The opposition is shooting a minus-25-percent differential from three-point range on shots defended by the Mavericks starting point guards since the Rondo trade.


None of the above, by the way, is propaganda regarding our feelings for Carlisle's decision to bench Rondo in the final 5:11 of Friday's loss to the Bulls. Rick went with his "gut.'' His gut wasn't good enough. ... But in any event, we wrote 99 percent of this Midseason Review before the loss to the Bulls.

That reinforces, we hope, the fact that we are not "making too much of this story,'' but rather, identifying it as a "story.''

We move on ... knowing that our numbers above (and more below) support the Mavs and Rondo as a clutch pairing for the second half ... while pondering what it all might mean for this summer, when Rondo is a free agent and Dallas needs to decide just how badly it wishes to court him.

And one more time: To argue that all of this is a non-story places one firmly in the category of "homer'' (nothing wrong with that) and also firmly in the category of "head-in-sand fan'' (lots wrong with that).


Late December/January is the time when NBA teams realize whether it’s going to be their year or if they’re going to fall victim to an NBA calendar that probably needs to be shortened by about 12 games. When January starts you can’t see the All-Star Break over the next ridge and you’re so far away from the playoffs that turning that switch isn’t even an option. January is a time for some ugly basketball.

All of this has allowed the 30-win Mavericks to vault themselves into the top-four region in the West with a real chance at attacking the top two. Let’s take a look at the paths the top nine in the West have taken since the start of the season.


Outside of the damn witchcraft that Golden State has been rolling out (hovering between 78.6-90-percent win percentage every month) the Mavericks have been the most consistently good team in the West. The Mavericks' worst month was December and that’s better than every other team’s worst month other than those damn Warriors.

Their path back into the top four in the Western Conference has basically come from them just staying the course at their 70-percent win rate and the other teams fading back. January has not been kind to basically every other Western team.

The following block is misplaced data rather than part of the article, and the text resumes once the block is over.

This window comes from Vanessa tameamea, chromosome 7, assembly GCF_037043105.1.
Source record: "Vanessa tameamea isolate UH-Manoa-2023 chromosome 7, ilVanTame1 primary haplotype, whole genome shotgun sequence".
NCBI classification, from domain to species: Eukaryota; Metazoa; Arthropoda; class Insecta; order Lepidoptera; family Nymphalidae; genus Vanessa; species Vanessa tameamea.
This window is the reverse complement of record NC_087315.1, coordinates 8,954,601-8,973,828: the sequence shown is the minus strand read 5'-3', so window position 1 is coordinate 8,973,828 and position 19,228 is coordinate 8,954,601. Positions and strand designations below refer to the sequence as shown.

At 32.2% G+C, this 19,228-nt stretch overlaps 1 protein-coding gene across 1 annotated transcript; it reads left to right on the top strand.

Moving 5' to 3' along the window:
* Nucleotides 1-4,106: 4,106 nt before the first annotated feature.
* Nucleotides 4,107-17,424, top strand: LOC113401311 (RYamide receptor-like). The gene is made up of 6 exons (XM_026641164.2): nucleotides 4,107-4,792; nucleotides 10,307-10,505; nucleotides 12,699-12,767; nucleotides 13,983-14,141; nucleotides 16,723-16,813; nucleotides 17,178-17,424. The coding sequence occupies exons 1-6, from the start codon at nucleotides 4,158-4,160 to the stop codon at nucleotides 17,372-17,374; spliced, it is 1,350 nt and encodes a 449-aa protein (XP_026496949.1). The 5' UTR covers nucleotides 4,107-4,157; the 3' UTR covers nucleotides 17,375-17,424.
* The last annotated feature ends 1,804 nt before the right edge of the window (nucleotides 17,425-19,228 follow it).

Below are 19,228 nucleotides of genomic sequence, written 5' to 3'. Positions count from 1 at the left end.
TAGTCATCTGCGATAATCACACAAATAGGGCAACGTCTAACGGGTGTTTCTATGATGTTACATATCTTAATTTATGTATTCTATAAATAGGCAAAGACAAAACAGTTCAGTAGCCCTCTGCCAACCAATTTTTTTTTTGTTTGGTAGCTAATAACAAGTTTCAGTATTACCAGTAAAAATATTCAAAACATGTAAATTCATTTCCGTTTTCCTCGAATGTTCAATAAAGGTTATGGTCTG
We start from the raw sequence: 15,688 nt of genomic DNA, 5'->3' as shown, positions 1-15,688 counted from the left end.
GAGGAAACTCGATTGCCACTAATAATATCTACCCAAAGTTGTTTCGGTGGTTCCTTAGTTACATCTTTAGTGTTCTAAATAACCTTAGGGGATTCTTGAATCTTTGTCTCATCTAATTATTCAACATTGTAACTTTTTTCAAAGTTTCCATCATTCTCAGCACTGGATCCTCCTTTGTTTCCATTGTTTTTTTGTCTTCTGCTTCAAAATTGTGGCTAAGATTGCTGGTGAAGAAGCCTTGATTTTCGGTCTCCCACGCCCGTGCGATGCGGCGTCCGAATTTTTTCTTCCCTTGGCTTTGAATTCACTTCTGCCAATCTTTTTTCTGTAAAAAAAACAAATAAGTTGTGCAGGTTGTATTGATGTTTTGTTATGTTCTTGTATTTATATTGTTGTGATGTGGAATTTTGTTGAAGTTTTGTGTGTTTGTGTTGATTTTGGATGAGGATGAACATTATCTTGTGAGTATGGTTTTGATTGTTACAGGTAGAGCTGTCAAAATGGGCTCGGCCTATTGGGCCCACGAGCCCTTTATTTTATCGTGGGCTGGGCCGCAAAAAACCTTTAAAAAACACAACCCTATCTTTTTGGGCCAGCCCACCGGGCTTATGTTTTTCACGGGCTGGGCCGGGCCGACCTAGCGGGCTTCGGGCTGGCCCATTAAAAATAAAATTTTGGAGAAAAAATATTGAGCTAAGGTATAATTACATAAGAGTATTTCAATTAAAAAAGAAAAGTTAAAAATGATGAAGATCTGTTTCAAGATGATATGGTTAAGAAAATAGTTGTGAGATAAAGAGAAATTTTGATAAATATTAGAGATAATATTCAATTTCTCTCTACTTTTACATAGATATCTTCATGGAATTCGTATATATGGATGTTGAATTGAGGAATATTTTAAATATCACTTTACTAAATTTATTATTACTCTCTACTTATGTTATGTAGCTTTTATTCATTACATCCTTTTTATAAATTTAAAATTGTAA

Now that the Mavericks have cracked the top four, they probably just need to maintain a 70-percent win rate (sounds simple, we know) to hold off the bottom-four pack in the West.


The Mavericks have almost all the character traits of a pretty good basketball team, but what has separated them into that elite tier of teams is how damn clutch they are. "Clutch'' is defined as "final five minutes of a game within five points.'' The Mavericks have been disgustingly good in these situations. Here are the numbers.


The main fear when you see a stat like this is regression. But, honestly the only player that has overachieved in such situations (outside of the Memphis game when Dirk went Hulk) is Monta Ellis.


One of the things we’ll never forget from the Mavericks championship run is Rick Carlisle’s pride in the fact that the Mavericks, featuring unselfish superstar Dirk Nowitzki, were the best passing team in basketball during that stretch. If you look closely you can see the bedrock of what might be another exceptionally skilled passing team.


The other side of that coin is how well you force and then you capitalize on the other team’s turnovers (they average 19.9 points off turnovers, most in the league). That’s another Mavericks cheat code. Despite not being one of the most skilled shooting teams in the league thus far this season, their field-goal percentage is always hovering near the top because they are lethal in transition and in the clutch.

Despite the Mavericks' concerns ... rebounding the basketball.... the Rondo adjustment ... the rest breaks for the elderly ... the little waves sailed through in the first half and the bigger waves coming ... this team does itself most every favor when it comes to looking like a quickly-rebuilt, paper-clip-becomes-a-house second-half contender.



"We’re getting there. It’s a relatively new group, and we haven’t been through a lot of struggles together ... The second half of the schedule is unbelievably difficult. This is another of those difficult games. ... These are the kind of tests that help teams get better.'' - Rick Carlisle.